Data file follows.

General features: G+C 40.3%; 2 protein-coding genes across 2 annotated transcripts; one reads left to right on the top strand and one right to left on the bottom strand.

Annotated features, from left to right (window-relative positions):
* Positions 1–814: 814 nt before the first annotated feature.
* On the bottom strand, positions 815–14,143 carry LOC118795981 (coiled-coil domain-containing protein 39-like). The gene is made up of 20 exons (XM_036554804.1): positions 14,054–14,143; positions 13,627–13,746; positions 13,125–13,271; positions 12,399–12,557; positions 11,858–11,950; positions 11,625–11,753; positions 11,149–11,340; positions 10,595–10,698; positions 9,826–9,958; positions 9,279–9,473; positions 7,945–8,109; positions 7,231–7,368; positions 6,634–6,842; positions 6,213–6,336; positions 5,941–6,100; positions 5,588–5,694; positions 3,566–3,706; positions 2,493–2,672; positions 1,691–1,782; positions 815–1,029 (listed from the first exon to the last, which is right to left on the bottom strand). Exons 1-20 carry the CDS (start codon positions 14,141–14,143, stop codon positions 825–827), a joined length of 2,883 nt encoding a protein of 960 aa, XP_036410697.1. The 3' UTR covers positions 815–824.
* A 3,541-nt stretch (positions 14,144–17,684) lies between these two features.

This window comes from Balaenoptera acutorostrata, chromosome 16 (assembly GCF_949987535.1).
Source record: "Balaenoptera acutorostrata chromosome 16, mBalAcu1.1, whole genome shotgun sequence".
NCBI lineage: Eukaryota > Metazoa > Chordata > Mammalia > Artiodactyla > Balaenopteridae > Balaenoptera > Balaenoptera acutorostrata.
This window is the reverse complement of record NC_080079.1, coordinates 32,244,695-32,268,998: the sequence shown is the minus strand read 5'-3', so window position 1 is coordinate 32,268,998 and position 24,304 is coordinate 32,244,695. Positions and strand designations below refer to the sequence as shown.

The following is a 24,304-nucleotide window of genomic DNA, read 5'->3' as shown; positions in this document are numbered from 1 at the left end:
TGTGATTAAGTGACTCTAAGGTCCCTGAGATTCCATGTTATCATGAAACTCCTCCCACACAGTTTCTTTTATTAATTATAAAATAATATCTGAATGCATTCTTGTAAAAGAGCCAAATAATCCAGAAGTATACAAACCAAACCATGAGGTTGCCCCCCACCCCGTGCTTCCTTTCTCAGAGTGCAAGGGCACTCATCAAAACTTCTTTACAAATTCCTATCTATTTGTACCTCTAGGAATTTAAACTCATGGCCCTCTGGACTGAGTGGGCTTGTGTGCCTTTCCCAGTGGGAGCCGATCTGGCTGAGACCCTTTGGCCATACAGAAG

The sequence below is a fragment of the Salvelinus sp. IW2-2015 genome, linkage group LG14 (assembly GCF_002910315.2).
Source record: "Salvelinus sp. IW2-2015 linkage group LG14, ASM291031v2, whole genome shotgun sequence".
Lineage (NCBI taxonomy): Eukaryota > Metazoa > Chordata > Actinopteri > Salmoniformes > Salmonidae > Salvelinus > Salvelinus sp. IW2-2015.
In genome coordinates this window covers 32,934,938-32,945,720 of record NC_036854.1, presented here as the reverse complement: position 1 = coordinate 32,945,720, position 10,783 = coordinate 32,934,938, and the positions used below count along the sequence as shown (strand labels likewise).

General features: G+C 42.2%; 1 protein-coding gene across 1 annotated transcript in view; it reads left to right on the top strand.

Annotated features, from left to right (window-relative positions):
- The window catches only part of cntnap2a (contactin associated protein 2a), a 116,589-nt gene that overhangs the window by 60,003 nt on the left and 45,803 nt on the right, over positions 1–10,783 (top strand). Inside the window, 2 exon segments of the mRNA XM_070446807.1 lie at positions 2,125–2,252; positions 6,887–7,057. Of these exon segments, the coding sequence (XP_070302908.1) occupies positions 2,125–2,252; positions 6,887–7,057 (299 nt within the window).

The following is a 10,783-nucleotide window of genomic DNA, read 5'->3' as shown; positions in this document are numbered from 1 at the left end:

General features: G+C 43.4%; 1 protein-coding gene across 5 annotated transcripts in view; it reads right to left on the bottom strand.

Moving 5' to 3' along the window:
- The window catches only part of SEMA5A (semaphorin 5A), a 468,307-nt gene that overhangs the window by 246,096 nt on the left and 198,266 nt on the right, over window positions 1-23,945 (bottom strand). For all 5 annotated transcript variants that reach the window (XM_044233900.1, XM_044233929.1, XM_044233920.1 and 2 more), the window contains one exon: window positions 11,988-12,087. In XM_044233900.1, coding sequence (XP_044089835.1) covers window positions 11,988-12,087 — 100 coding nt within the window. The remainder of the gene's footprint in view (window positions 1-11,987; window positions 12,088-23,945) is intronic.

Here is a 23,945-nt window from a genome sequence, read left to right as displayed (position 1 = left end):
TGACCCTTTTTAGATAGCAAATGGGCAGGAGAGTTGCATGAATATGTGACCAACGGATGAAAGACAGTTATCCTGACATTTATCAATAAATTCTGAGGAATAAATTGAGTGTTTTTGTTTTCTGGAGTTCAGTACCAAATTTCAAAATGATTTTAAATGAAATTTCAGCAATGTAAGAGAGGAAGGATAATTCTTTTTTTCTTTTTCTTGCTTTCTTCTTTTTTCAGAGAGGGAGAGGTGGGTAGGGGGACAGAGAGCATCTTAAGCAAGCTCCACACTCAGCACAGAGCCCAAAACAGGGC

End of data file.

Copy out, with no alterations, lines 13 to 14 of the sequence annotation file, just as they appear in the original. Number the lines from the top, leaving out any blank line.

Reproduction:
Source record: "Salvelinus sp. IW2-2015 linkage group LG14, ASM291031v2, whole genome shotgun sequence".
Lineage (NCBI taxonomy): Eukaryota > Metazoa > Chordata > Actinopteri > Salmoniformes > Salmonidae > Salvelinus > Salvelinus sp. IW2-2015.